DENVER -- Domestic violence survivors like Tracey Tatro-Swindle always struggle to re-tell their stories of years of abuse.
But in doing so, Tatro-Swindle is hoping to keep other victims and people who may be suffering from abuse now a little safer.
She and some other survivors, along with a group of physicians and domestic violence advocacy groups are asking for a sweeping change in Colorado state law when it comes to mandatory reporting of abuse to law enforcement from medical personnel.
They said mandatory reporting can put victims further in harm’s way if they don’t yet have a way out of their current abusive situation.
Tatro-Swindle said she never went to the doctor for her injuries for fear they would call the police and her situation at home would get worse.
“I was thrown down a flight of stairs when I was pregnant, a laceration in my head that probably needed sutures, I had my strangulation injury and what I did end up going to the emergency room for was pneumonia,” said Tatro-Swindle. “I didn’t go for the other things that I should have because I was too afraid that they were going to pick up on something that would have been a reason for them to report and call the police.”
Tatro-Swindle said she finally went to the doctor to get treatment for pneumonia and had to beg him not to call the police for the bruises he found all over her body.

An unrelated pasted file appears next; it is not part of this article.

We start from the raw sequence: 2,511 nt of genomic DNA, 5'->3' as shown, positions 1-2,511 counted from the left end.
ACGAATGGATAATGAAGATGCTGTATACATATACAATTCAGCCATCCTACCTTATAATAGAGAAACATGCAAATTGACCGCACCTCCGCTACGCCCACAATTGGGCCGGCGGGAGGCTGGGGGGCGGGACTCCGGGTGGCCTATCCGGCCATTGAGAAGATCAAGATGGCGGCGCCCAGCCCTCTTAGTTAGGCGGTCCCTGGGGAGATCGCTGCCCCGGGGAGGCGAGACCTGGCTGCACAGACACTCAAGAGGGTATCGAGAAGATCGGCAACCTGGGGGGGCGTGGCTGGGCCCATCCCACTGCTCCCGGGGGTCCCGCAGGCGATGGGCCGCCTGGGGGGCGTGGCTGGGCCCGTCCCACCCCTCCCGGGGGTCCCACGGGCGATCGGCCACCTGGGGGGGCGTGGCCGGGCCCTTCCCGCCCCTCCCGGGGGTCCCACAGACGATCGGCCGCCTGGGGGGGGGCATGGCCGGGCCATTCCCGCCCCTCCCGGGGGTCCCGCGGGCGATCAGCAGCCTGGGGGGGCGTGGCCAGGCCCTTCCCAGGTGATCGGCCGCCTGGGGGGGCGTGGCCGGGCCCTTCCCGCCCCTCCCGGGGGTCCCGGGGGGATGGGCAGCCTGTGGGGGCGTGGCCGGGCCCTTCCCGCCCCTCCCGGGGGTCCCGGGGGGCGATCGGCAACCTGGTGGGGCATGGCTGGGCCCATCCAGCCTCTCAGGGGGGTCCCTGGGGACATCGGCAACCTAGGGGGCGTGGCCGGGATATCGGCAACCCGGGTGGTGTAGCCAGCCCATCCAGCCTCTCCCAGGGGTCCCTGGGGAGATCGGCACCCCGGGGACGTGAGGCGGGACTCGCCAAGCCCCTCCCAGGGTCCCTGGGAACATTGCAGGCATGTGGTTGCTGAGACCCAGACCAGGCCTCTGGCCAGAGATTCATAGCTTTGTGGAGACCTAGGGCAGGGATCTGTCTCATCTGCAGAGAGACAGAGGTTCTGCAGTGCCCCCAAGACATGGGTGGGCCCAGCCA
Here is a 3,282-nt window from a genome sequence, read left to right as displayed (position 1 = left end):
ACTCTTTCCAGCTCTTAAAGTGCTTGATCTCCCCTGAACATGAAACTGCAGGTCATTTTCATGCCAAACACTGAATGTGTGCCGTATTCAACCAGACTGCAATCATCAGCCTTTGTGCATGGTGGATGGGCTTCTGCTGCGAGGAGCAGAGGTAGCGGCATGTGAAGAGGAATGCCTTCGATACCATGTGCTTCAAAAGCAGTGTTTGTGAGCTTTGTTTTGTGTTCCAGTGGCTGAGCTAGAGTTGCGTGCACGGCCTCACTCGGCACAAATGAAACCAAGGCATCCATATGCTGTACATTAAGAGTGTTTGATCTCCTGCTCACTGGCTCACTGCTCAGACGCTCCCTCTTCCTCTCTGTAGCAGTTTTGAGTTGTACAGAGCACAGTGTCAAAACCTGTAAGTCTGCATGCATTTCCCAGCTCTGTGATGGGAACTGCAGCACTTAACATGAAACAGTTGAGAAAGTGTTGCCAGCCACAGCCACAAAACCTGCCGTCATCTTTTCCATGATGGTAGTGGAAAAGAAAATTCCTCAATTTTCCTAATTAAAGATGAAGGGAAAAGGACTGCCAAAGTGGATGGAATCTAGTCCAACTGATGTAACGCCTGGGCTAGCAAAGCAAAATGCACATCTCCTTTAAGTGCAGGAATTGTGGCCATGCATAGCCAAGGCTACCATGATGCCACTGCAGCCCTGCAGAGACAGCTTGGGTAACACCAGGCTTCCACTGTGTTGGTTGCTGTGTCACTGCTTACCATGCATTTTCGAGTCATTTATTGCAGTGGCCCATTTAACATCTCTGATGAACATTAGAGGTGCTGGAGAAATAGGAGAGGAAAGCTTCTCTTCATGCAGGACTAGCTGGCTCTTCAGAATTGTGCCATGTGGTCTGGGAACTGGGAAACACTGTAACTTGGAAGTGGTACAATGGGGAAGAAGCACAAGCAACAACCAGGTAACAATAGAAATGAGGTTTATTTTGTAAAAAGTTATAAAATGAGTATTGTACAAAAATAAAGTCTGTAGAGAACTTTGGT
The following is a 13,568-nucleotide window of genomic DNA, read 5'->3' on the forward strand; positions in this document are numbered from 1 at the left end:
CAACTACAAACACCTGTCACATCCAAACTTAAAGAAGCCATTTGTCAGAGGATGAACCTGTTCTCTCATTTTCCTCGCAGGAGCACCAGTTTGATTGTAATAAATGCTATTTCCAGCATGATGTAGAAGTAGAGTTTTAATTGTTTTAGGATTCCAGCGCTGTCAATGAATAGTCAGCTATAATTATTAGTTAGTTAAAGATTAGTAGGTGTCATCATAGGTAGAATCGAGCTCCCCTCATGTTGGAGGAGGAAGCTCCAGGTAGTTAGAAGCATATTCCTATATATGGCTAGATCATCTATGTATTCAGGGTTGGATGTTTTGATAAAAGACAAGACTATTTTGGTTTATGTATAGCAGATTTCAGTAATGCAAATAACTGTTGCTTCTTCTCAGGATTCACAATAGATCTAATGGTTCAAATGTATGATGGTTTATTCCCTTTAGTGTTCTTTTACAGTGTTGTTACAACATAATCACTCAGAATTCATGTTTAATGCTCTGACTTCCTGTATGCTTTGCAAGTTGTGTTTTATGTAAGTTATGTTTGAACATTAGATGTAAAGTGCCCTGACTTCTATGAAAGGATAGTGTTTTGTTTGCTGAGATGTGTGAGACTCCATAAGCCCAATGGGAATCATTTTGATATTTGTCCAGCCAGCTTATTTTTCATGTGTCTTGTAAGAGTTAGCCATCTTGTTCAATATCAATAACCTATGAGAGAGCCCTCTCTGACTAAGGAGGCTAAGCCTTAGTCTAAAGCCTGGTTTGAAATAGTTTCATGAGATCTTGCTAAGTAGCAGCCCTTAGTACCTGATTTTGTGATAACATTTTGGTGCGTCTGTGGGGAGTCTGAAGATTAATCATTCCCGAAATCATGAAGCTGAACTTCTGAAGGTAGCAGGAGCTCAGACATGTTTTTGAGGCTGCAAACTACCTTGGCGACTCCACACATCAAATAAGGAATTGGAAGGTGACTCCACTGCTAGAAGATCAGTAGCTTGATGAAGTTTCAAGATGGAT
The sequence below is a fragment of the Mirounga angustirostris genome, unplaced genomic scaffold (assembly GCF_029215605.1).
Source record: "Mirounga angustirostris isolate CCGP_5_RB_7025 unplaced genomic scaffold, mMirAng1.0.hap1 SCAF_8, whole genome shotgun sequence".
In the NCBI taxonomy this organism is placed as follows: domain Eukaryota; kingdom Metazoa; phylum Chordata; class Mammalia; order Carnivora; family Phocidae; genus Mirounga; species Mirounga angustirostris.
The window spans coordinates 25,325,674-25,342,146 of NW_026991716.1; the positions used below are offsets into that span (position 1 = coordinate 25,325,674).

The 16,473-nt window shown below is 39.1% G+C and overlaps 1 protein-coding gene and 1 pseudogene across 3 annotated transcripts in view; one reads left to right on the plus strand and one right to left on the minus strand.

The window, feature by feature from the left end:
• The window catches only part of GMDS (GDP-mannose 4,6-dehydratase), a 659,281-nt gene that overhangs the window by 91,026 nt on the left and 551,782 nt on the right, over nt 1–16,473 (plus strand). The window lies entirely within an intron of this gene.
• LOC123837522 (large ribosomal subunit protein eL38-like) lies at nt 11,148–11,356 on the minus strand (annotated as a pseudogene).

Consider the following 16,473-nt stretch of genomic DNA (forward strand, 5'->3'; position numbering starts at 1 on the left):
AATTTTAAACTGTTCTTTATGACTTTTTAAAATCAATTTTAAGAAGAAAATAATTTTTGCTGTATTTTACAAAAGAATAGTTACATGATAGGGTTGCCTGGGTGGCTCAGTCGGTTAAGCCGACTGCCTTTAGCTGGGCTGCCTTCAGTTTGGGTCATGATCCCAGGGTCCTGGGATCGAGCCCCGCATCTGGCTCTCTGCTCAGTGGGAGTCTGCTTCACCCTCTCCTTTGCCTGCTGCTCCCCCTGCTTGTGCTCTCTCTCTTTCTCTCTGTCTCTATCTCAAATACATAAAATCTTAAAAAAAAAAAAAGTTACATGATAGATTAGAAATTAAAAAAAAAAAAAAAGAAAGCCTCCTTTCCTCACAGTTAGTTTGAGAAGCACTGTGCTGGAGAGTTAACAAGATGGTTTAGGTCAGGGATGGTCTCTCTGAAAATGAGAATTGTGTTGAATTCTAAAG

“He had brought that up to me and asked if I wanted him to do that and I said please don’t call the police and he knew that I had no safety net or plan set up for myself and my children and made that decision to not call which saved my life practically,” said Tatro-Swindle.
The Colorado Coalition Against Domestic Violence is pushing for legislators to support a draft bill that will remove mandatory reporting for medical professionals.
The group said it prefers the reporting go straight to victim’s advocacy groups for help before the call goes out to law enforcement.
Representatives with the Colorado Coalition Against Domestic Violence said Colorado joins just five other states that require doctors, physician assistants and anesthetists to report suspected abuse to law enforcement.
“We’re putting people in harm’s way when we make a call to the police to report, the thought and the intent behind that is good and we want to help, but often times doing that is just making things worse for that person once they get home,” said Tatro-Swindle.
The group expects to introduce a bill to legislators to support sometime this year.
If you are a current victim of domestic violence or know someone who is, you can call 1-800-799-HELP anonymously for help.